Are you interested in what went into the making of our new library website?
I’m pretty tired right now, so a quick rundown on the day’s publicity manager work:
* Figure out trim lines for a patron’s Photoshop file (took longer than I thought, but I’ve never done it before)
* Help a colleague
* Post up the teen librarian job post (special formatting) and publicize it
* Work on making a bookmark about the top 10 reasons to become a member of the Library. My new colleague had created an idea template and had shared it by Google Drive. I then translated that into ultimately six different designs. She needs to get back to me on the final one.
* Removed two summer colleagues from the website.
* A 90 minute meeting with the Head of Adult Programming. This was an extremely productive meeting. I came to it with two pages of a handwritten form of questions to ask her. She was so well-prepared that I went back downstairs with six pages of notes.
Next week I’m meeting with three members of Readers’ Advisory to get their publicity info.
I rolled into work early this morning as I had traded my desk hours to attend the Facebook Analytics class. It was slow at first and I was able to publish some booklists. A patron I met recently sent me a PSD file to take a look at. Just about then it began to get busy and I never got any further on it. The questions were coming steady. Scanning photos was a popular request. I was late leaving my shift since Photoshop decided to ignore my batch processing for re-saving TIFFs to JPEGs. I recorded the steps repeatedly then watched it fail again and again. Even as it flashed through the actions, it showed “Save as JPEG” but spit out more TIFFs in the destination folder. It was very frustrating.
I ran out the door and through the parking lot to head the 90 minutes away to the class. Google Maps has this cool new feature where you can now say “find me a [restaurant]” after you setup your final destination point. When I got close, I did this and had it route me to grab a burger. I sat in the parking lot outside the center shoving the burger in my mouth two minutes before class started. Trying to fix that Photoshop error had made me really late.
The class’ first half was pretty great. The main thing to point out is when you’re on your Facebook page, click on Insight then on Local. If you scroll down, you can see a radius of 165 ft of your location. It will tell you some basic stuff about how many Facebook users were logged in (visiting FB?) within 165 ft of your location. These include FB users who are not following your page. I thought that was the best part. We have a graveyard to the south, a car dealership across the road, a police station behind, and a sandwich/floral shop to the north. People within 165 ft of us are likely visiting the Library.
Facebook also tells you about the popularity of users being at your business based on day of the week and time of day. I brought up Google to see how FB compares to Google’s ratings. Similar. Then I saw a mess up. Last week or so, I spoke on the phone with Google Business about there being a knowledge pane (shows up on the right in search results) which listed the library’s name with three additional words. The guy promised he’d ditch the 5-word name and have just the real knowledge pane. Welllll, now only the wrong 5-word pane shows up. It isn’t even attached the official Google Plus page for the Library. My photos aren’t there. Instead there is a photo of some folders with the Library’s logo. So I reported it again. Here’s to hoping they get this cleared up soon.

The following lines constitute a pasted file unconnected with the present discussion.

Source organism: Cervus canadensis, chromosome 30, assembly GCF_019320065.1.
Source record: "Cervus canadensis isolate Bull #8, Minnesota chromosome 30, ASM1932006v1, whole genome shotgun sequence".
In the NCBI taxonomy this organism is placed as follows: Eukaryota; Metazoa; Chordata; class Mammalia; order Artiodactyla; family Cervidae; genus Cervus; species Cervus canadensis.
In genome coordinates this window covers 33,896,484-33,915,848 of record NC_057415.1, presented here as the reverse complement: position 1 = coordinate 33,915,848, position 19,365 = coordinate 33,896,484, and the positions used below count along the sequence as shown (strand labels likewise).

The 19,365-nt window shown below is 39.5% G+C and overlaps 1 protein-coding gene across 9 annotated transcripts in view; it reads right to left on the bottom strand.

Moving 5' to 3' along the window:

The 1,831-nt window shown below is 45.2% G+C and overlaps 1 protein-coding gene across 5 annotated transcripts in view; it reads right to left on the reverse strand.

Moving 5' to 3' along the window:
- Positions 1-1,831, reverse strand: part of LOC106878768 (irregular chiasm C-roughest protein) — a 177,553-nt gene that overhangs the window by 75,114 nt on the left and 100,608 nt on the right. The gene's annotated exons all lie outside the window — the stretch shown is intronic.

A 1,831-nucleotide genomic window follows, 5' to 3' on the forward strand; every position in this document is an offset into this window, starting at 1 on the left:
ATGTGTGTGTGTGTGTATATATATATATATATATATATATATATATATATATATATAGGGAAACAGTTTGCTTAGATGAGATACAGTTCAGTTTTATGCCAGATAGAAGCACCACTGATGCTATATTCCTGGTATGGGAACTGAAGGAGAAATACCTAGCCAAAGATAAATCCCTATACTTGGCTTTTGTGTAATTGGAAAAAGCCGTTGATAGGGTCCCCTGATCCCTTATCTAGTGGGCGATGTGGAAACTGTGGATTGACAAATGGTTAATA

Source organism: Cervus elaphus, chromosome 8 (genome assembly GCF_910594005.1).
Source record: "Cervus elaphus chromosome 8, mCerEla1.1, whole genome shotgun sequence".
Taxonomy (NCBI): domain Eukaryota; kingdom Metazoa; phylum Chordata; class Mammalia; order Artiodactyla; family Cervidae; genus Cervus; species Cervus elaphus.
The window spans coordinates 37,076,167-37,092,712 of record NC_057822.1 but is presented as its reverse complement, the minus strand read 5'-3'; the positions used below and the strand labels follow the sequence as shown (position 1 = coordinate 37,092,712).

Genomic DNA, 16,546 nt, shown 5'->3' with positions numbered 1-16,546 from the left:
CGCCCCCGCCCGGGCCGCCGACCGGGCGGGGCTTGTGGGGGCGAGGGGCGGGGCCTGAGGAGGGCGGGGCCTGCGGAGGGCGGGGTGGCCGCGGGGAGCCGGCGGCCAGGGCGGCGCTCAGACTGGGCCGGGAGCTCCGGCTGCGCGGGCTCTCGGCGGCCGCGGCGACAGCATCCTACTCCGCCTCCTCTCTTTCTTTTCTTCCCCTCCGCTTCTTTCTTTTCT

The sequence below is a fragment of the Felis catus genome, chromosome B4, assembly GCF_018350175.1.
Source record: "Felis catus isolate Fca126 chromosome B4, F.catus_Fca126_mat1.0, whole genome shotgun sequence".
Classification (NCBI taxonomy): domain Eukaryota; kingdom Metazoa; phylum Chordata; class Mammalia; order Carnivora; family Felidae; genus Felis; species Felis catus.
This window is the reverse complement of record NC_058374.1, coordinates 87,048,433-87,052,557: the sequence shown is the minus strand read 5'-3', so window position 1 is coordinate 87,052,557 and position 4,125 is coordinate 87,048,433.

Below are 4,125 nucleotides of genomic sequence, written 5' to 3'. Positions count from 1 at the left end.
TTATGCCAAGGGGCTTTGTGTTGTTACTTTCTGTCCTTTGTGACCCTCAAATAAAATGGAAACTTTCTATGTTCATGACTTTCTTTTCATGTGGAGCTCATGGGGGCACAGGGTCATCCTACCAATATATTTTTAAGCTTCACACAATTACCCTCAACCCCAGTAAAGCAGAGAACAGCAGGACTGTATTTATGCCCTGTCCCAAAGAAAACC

My new job isn’t really that different from my old one. I’ve been chasing down how we appear in search engines and our rankings for years now. It’s just now officially my job to do so. Before I was just the webmaster. Now it’s about publicity management.
Finally, the state library training center has loads of professional books. After hearing about the three month lending period, I went wild. Eleven books are sitting in my house now waiting to go with me to work tomorrow. Hopefully by reading them, I’ll get a real handle on this whole publicity thing. My brain is already constructing charts and spreadsheets to track the data. I can’t wait.
I attended my last physical therapy session this morning, so I was a bit late for work. That along with the goodbye lunch for our summer UX colleague means that I didn’t have much time to work on my projects today. The main things were a surprise 1-on-1 on slide digitization and creating a poster for a genealogy program on digitizing photos.
The first poster was straightforward and serious with some camera lenses sitting on a pile of old photos. I then looked at its blandness and thought, let’s go bright. The Taj Mahal came to mind so I found a great CC photo and whipped up a pink box to highlight the program. It felt a little risky, but once I mounted it to the wall, I knew it was right. The brightness really captures your eye. When we discuss digitization, we’re not talking just old photos but our recent memories too.
Publicity project requests are coming in from my colleagues. One was for a bookmark and a brochure. They shared a Google Doc with me outlining a very simple layout of what they were thinking. I wrote back a little confused since I thought we had settled on a brochure. No, a bookmark. With any luck, I’ll be able to share that design here on Thursday. I know what they’re thinking of, but I just had an idea of making the bookmarks a little more punchy and fun. “Gotta catch ’em all” if you will. The idea probably won’t fly, but we’ll see! Another project is for an open house which will happen when I’m away next month. Trying to put something together for that in this short amount of time will be difficult.